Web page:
Not just ‘out there’
Exactly when did taxes become such bad things that they trigger unrepressed anger at public officials? More than the rather normal grumbling? I’m not sure but it must be dealt with more and more by local governments.
“Any person who’s coming in to serve needs to understand this is happening,” says Tom Cochran, CEO and executive director of the non-partisan mayor’s group. Cochran says that budgetary decisions made in this tough economic climate are likely to trigger more anger. “If they don’t have a website, if they don’t have a blogger,” he says of mayors, “they better, by God, get one.” USA Today
Note the quote focus on the need for communication by public officials. It’s very important not only to do the right things to be fiscally responsible, but also be able to communicate what you are doing and why. Or the anger builds. To continue:
“There is inside this country right now an anti-tax, anti-spending mood,” Cochran says. “It’s a new thing in America: We’re going to kick you out of office. They don’t have to wait anymore.”
Voters generally like recalls, says Joshua Spivak, who writes a blog on recall elections and is a senior fellow at the Hugh L. Carey Institute for Government Reform at Wagner College in New York City. “That’s the whole point of democracy,” he says. “Mayors have to accept that … that’s part of the challenges of being a public elected official.” USA Today
Note the statement “It’s a new thing in America: We’re going to kick you out of office.” Both the unrepressed anger and the method, recall, are new, at least in the zeal and number of times expressed.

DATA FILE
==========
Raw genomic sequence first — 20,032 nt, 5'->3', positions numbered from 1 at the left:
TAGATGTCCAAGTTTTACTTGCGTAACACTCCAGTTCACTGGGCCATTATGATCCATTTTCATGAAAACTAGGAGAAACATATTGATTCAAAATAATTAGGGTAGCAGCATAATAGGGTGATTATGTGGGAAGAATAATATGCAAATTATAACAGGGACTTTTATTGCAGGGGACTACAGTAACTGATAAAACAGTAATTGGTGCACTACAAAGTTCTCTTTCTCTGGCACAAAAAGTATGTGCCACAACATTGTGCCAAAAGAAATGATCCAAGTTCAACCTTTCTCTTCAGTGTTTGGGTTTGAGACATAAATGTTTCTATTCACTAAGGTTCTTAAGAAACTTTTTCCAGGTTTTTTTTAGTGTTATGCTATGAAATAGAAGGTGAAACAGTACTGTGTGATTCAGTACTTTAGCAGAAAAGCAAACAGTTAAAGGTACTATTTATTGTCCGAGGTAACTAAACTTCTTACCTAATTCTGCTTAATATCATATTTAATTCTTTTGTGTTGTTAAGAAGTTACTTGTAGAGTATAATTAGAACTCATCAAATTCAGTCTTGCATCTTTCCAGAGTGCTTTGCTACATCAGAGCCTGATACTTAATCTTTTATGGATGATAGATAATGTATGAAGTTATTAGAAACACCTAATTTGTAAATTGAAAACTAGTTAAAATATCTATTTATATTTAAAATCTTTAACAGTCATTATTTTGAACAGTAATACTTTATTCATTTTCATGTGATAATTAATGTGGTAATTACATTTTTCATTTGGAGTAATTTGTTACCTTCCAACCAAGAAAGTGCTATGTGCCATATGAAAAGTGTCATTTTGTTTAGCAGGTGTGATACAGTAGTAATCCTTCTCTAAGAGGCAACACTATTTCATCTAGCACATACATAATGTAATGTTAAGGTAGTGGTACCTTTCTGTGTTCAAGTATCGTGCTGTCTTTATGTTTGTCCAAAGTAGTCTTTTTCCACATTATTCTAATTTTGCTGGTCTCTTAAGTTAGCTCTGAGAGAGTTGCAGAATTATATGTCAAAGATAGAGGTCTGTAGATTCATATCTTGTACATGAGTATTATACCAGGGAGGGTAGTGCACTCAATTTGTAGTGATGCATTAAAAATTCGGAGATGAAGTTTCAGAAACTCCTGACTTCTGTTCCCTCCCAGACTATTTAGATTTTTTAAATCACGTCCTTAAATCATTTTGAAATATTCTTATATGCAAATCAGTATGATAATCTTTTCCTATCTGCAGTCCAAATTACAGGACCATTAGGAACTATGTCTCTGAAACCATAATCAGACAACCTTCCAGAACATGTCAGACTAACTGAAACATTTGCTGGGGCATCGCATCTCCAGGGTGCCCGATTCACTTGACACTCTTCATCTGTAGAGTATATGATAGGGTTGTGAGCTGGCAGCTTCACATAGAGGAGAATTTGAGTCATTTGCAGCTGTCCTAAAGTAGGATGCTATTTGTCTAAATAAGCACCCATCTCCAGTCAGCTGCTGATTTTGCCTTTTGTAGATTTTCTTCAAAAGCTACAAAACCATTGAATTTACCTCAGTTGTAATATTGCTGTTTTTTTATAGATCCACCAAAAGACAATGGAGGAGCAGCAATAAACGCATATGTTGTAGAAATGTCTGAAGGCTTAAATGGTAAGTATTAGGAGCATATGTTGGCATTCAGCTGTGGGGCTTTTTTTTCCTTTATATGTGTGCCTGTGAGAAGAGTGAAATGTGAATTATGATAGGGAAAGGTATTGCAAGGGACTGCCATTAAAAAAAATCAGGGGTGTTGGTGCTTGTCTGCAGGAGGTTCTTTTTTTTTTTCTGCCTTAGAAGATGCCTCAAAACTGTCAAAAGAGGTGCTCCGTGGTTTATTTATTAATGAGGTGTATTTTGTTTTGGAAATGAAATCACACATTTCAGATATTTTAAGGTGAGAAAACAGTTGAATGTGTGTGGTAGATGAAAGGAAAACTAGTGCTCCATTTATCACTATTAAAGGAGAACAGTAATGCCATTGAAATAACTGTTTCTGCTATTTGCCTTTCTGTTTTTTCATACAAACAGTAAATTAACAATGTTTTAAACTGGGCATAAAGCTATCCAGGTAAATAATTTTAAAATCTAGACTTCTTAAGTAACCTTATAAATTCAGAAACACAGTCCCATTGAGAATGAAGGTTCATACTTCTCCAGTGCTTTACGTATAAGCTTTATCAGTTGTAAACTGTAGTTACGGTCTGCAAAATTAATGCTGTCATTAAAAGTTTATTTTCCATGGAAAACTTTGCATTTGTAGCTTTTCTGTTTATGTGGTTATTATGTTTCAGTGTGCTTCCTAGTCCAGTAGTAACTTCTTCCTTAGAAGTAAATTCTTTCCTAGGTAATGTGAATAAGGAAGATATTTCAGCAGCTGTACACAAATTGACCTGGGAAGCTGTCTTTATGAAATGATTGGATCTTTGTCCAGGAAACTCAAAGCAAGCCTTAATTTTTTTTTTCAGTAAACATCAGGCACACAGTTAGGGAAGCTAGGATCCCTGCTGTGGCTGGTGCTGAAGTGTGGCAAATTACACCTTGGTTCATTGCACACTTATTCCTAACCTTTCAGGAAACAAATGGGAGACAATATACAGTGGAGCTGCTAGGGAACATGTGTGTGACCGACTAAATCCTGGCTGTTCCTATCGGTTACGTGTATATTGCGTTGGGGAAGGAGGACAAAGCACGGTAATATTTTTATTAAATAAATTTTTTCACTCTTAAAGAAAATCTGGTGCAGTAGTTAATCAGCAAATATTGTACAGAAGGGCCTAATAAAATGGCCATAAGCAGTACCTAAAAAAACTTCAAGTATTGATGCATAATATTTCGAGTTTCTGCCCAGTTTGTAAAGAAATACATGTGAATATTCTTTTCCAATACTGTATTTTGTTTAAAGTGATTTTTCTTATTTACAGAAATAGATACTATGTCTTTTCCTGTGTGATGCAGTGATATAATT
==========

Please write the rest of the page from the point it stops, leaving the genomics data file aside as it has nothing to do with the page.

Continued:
Locally, Elk Rapids recalled almost all members of the Village Council in 2006. And now, there are recall rumblings heard at Elk Rapids Township Board meetings. There is a certain amount of irony here. Many local government positions go almost begging to be filled. Often the elections have single candidates running unopposed – for the thankless job. Voter turnouts are notoriously low. The normal election process is typically so low-key that it doesn’t produce serious debate on key issues. That’s unfortunate but true.
It would seem that a very important part of being a public elected official is to be able to manage and mitigate the anger of constituents, not just be able to balance the budget. Otherwise, officials can be removed from office for doing the right things, which is generally bad for democracy, and can handicap their successors.
The anger is real. The problems are real. As in 2006, there seems to be a recall contagion in the air, almost a bloodlust. Where are the communications that can mitigate that anger? Public officials must step up to improve their communication skills in these troubled times.